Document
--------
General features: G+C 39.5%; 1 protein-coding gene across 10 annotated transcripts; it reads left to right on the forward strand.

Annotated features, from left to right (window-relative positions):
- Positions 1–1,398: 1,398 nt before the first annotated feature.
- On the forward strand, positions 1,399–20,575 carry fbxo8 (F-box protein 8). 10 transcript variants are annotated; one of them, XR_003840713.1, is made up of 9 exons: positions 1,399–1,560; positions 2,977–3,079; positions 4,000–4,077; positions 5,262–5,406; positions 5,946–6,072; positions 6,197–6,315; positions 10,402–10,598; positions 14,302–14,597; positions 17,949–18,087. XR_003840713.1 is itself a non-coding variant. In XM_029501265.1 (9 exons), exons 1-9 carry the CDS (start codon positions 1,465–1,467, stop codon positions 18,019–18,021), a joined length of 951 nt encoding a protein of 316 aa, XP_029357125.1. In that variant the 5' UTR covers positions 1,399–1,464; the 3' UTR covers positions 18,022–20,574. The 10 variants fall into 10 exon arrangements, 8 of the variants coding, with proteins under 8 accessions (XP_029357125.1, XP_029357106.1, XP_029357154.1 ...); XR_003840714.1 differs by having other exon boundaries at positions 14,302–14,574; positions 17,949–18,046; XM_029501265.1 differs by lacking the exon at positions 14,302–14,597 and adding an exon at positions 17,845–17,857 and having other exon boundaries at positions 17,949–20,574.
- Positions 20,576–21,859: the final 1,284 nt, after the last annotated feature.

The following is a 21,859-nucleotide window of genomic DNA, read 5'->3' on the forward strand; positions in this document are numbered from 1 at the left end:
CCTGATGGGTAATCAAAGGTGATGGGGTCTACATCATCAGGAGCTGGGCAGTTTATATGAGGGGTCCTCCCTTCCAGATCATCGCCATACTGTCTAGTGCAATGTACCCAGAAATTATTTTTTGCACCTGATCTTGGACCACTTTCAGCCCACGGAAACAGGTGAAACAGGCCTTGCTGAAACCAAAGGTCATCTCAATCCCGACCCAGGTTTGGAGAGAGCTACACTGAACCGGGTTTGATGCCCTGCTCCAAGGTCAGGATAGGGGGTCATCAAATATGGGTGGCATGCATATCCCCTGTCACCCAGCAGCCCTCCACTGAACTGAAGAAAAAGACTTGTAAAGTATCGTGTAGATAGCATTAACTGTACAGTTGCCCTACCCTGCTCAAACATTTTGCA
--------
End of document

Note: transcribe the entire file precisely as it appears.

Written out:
General features: G+C 39.5%; 1 protein-coding gene across 10 annotated transcripts; it reads left to right on the forward strand.

Annotated features, from left to right (window-relative positions):
- Positions 1–1,398: 1,398 nt before the first annotated feature.
- On the forward strand, positions 1,399–20,575 carry fbxo8 (F-box protein 8). 10 transcript variants are annotated; one of them, XR_003840713.1, is made up of 9 exons: positions 1,399–1,560; positions 2,977–3,079; positions 4,000–4,077; positions 5,262–5,406; positions 5,946–6,072; positions 6,197–6,315; positions 10,402–10,598; positions 14,302–14,597; positions 17,949–18,087. XR_003840713.1 is itself a non-coding variant. In XM_029501265.1 (9 exons), exons 1-9 carry the CDS (start codon positions 1,465–1,467, stop codon positions 18,019–18,021), a joined length of 951 nt encoding a protein of 316 aa, XP_029357125.1. In that variant the 5' UTR covers positions 1,399–1,464; the 3' UTR covers positions 18,022–20,574. The 10 variants fall into 10 exon arrangements, 8 of the variants coding, with proteins under 8 accessions (XP_029357125.1, XP_029357106.1, XP_029357154.1 ...); XR_003840714.1 differs by having other exon boundaries at positions 14,302–14,574; positions 17,949–18,046; XM_029501265.1 differs by lacking the exon at positions 14,302–14,597 and adding an exon at positions 17,845–17,857 and having other exon boundaries at positions 17,949–20,574.
- Positions 20,576–21,859: the final 1,284 nt, after the last annotated feature.

The following is a 21,859-nucleotide window of genomic DNA, read 5'->3' on the forward strand; positions in this document are numbered from 1 at the left end:
CCTGATGGGTAATCAAAGGTGATGGGGTCTACATCATCAGGAGCTGGGCAGTTTATATGAGGGGTCCTCCCTTCCAGATCATCGCCATACTGTCTAGTGCAATGTACCCAGAAATTATTTTTTGCACCTGATCTTGGACCACTTTCAGCCCACGGAAACAGGTGAAACAGGCCTTGCTGAAACCAAAGGTCATCTCAATCCCGACCCAGGTTTGGAGAGAGCTACACTGAACCGGGTTTGATGCCCTGCTCCAAGGTCAGGATAGGGGGTCATCAAATATGGGTGGCATGCATATCCCCTGTCACCCAGCAGCCCTCCACTGAACTGAAGAAAAAGACTTGTAAAGTATCGTGTAGATAGCATTAACTGTACAGTTGCCCTACCCTGCTCAAACATTTTGCA